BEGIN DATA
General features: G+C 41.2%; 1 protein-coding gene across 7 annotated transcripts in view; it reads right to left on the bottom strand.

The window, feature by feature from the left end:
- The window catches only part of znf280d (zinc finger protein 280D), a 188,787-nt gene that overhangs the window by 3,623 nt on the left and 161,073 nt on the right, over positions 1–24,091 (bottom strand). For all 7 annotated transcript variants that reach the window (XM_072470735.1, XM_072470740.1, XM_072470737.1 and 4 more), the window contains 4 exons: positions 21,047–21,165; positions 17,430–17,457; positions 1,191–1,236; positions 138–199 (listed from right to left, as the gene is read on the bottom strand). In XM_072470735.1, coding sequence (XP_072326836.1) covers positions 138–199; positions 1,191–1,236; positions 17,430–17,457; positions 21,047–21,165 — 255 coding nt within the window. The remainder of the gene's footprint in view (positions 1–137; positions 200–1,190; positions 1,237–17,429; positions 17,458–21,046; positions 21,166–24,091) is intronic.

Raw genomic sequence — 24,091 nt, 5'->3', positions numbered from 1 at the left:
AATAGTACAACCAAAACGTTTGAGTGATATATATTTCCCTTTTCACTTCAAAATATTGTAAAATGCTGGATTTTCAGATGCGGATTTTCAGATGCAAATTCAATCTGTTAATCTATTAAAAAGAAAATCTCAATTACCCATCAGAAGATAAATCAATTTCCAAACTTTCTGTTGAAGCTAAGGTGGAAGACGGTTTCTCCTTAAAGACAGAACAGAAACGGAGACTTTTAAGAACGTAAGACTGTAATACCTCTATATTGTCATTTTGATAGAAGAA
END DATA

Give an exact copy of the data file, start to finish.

General features: G+C 41.2%; 1 protein-coding gene across 7 annotated transcripts in view; it reads right to left on the bottom strand.

The window, feature by feature from the left end:
- The window catches only part of znf280d (zinc finger protein 280D), a 188,787-nt gene that overhangs the window by 3,623 nt on the left and 161,073 nt on the right, over positions 1–24,091 (bottom strand). For all 7 annotated transcript variants that reach the window (XM_072470735.1, XM_072470740.1, XM_072470737.1 and 4 more), the window contains 4 exons: positions 21,047–21,165; positions 17,430–17,457; positions 1,191–1,236; positions 138–199 (listed from right to left, as the gene is read on the bottom strand). In XM_072470735.1, coding sequence (XP_072326836.1) covers positions 138–199; positions 1,191–1,236; positions 17,430–17,457; positions 21,047–21,165 — 255 coding nt within the window. The remainder of the gene's footprint in view (positions 1–137; positions 200–1,190; positions 1,237–17,429; positions 17,458–21,046; positions 21,166–24,091) is intronic.

Raw genomic sequence — 24,091 nt, 5'->3', positions numbered from 1 at the left:
AATAGTACAACCAAAACGTTTGAGTGATATATATTTCCCTTTTCACTTCAAAATATTGTAAAATGCTGGATTTTCAGATGCGGATTTTCAGATGCAAATTCAATCTGTTAATCTATTAAAAAGAAAATCTCAATTACCCATCAGAAGATAAATCAATTTCCAAACTTTCTGTTGAAGCTAAGGTGGAAGACGGTTTCTCCTTAAAGACAGAACAGAAACGGAGACTTTTAAGAACGTAAGACTGTAATACCTCTATATTGTCATTTTGATAGAAGAA